Know More About Nationalized Banks in India

All of us are aware that in today’s fast – moving world, people can safely park their hard – earned money in banks and other financial institutions without worrying much about the safety of these invested funds.

Most of us are also reaping the maximum benefits of the banking schemes which are available presently in the nation.

These are the schemes which are forefathers were unheard of.

This was because, in the early years there was a lack of proper mechanism for people to safeguard their money and mostly all the individuals used to store and treasure their money in their homes.

On the 1st of April 2020, Finance Minister Nirmala Sitharaman announced the merger of 10 banks into 4.

This was done to stipulate the economic growth and reform the banking sector in India.

With effect of this massive amalgamation, the total number of the PSBs, popularly known as the Public Service Banks have reduced to 27 (2017) to 12 (2020).

Currently, there are twelve public sector banks in our country. All the banking operations in India are managed by the RBI, which is a central authority.

What is a Bank?

A financial institution that has been licensed for lending the loans to the needful and receiving the deposits.

Other than the mentioned, a bank performs many different functions such as safety deposit boxes, financial services, wealth management, currency exchange, etc.

However, the main function of a bank still remains lending money to different individuals and businesses and receiving deposits.

This process involves investing the fund securities, safeguarding payments, and disbursing them.

Categorization of Banking Sector

The banking sector is mainly characterized into 2 broad categories – namely, non – scheduled banks and scheduled banks.

The schedules banks are established and its operations are defined under the 2nd schedule of the RBI Act of 1934.

If we further categorize these banks, these banks can be divided into 5 main broad categories, which are –

  • Private Sector Banks
  • State Bank of India i.e. SBI and its associates
  • Regional Rural Banks
  • Foreign Banks
  • Nationalized Banks

What do you infer by Nationalized Banks?

When the public sector assets are owned or operated by the central or the state governments, then it is known as Nationalization.

The banks which were formerly operating under private sector were transferred to the public sector in our country.

This was done by the act of nationalization, and it was then that the nationalized banks came into existence.

The history of the banking sector in our country states that the GOI i.e. the Government of India initiated several different measures to play an important role in the economic development of India, after Independence.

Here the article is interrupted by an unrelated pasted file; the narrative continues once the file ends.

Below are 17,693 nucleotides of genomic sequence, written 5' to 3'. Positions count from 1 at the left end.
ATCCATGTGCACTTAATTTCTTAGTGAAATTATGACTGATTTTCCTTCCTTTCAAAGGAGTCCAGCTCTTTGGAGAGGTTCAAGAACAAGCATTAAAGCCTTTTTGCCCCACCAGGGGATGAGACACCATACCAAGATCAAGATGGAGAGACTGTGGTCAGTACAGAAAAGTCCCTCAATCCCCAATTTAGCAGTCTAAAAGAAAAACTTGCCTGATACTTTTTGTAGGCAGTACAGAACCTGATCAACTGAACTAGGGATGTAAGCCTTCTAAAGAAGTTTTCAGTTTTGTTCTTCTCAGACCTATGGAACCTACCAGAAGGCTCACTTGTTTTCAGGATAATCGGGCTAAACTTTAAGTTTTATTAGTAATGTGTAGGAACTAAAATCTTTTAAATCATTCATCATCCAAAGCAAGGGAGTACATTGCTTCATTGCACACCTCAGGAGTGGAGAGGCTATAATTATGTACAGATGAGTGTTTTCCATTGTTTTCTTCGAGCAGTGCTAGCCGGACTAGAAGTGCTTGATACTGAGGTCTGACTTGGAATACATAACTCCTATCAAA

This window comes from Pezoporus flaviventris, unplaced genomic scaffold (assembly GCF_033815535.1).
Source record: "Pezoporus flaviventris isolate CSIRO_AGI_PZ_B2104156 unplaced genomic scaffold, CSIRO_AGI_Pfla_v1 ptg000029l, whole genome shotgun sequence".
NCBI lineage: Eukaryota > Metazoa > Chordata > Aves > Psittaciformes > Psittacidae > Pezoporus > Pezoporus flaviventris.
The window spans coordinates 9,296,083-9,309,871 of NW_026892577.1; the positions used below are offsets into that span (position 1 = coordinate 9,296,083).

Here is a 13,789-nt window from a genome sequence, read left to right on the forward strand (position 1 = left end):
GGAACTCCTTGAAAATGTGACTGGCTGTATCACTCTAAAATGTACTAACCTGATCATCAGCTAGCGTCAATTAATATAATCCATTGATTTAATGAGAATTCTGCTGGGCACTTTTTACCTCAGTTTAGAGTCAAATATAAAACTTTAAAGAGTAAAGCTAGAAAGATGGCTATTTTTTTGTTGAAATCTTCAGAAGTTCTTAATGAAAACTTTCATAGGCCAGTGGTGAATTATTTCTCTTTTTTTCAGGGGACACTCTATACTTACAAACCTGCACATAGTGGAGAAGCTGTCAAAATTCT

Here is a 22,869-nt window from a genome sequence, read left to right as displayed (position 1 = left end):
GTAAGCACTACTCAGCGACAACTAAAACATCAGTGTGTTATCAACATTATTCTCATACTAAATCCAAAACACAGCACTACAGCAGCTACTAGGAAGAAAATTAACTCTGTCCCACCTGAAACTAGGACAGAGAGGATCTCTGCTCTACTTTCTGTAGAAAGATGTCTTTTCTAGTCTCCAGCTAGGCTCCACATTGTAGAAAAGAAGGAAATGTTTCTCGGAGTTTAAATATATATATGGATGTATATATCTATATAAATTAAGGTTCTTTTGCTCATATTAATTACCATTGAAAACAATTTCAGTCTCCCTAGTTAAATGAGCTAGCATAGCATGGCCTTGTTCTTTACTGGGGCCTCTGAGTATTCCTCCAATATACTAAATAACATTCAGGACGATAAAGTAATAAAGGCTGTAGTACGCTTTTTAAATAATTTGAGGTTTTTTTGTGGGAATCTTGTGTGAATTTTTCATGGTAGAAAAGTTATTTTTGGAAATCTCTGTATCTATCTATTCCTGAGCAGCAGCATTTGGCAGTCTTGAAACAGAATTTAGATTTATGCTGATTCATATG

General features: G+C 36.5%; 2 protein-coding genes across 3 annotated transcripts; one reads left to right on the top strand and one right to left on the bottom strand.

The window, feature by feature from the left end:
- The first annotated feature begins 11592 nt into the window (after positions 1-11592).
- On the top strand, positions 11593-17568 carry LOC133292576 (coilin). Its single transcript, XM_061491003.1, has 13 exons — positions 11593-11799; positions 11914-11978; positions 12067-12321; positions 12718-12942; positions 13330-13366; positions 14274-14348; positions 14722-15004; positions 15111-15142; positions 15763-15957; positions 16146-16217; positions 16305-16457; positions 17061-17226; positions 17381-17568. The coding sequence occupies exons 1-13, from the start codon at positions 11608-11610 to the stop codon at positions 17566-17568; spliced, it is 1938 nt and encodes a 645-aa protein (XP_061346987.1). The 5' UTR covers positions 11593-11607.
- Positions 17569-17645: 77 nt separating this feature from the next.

This step led to the establishment of the RBI i.e. the Reserve Bank of India in the April of 1935.

Later, it was too nationalized during the year 1949 under the terms of RBI i.e. the Reserve Bank of India Act 1948.

The Government of India adopted a well – planned economic development for the betterment of India after independence.

The GOI i.e. the Government of India under the leadership of former honorable Prime Minister of India Smt. Indira Gandhi issued an ordinance.

This was done to nationalize fourteen largest commercial banks of the country.

This was done with effect from 19th of July, 1969 under the regulatory authority of the RBI.

You will be surprised to know that at the time of nationalization of these banks, these banks constitute up to approximately 85 per cent of the country’s deposits, and most of these were owned privately.

During the year of 1980, six more commercial banks followed the same suit and came under the same cover of nationalization.

However, the topic was in the light of the debate for a long period of time because till the 1990s, the growth of these nationalized banks grew at a snail’s pace of approximately 4 per cent annually.

Therefore, to address the problem stated above, the government of India adopted the liberalization policy during the early 1990s.

They licensed a very small no. of private banks in India that greatly helped for the rapid growth boom for the economic conditions of our country.

Reasons for the Nationalization of Banks in our country

  • For prioritizing the lending of the sector
  • For reducing the imbalance in the sector
  • For controlling the monopolies of the private sector
  • For expansion of the banking sector
  • For developing the habits of banking services
  • For social welfare

How many Nationalized Banks in India?

Public Sector Bank, or PSB is a bank which is either owned by the government or the government is the biggest shareholder of over fifty – one per cent in the bank.

Fun Fact – Under the SBI Act of 1955, SBI i.e. the State Bank of India became the 1st nationalized bank in our country.

As already stated, the Reserve Bank of India i.e. the RBI regulates the banking sector in the country.

The merger has been done with the aim of increasing the efficiency and productivity of the banks.

Alongside, the economy will be boosted as the number of NPAs and bad loans will be reduced.

The twelve public sector banks are –

1 Punjab National Bank

Headquarters – New Delhi

Tag Line –The Name you can surely bank upon

2 Indian Bank

Headquarters – Chennai

Tag Line – Your Tech – Friendly Bank

3 State Bank of India

Headquarters – Mumbai

Tag Line – The Nation’s Bank on Us

4 Canara Bank

Headquarters – Bangalore

Tag Line – Together we can

5 Indian Overseas Bank

Headquarters – Chennai

Tag Line – Good people to grow with

6 Union Bank of India

Headquarters – Mumbai

Tag Line – Good people to bank with

7 UCO Bank

Headquarters – Kolkata

Tag Line – Honors your Trust

8 Bank of Maharashtra

Headquarters – Pune

Tag Line – 1 Family, 1 Bank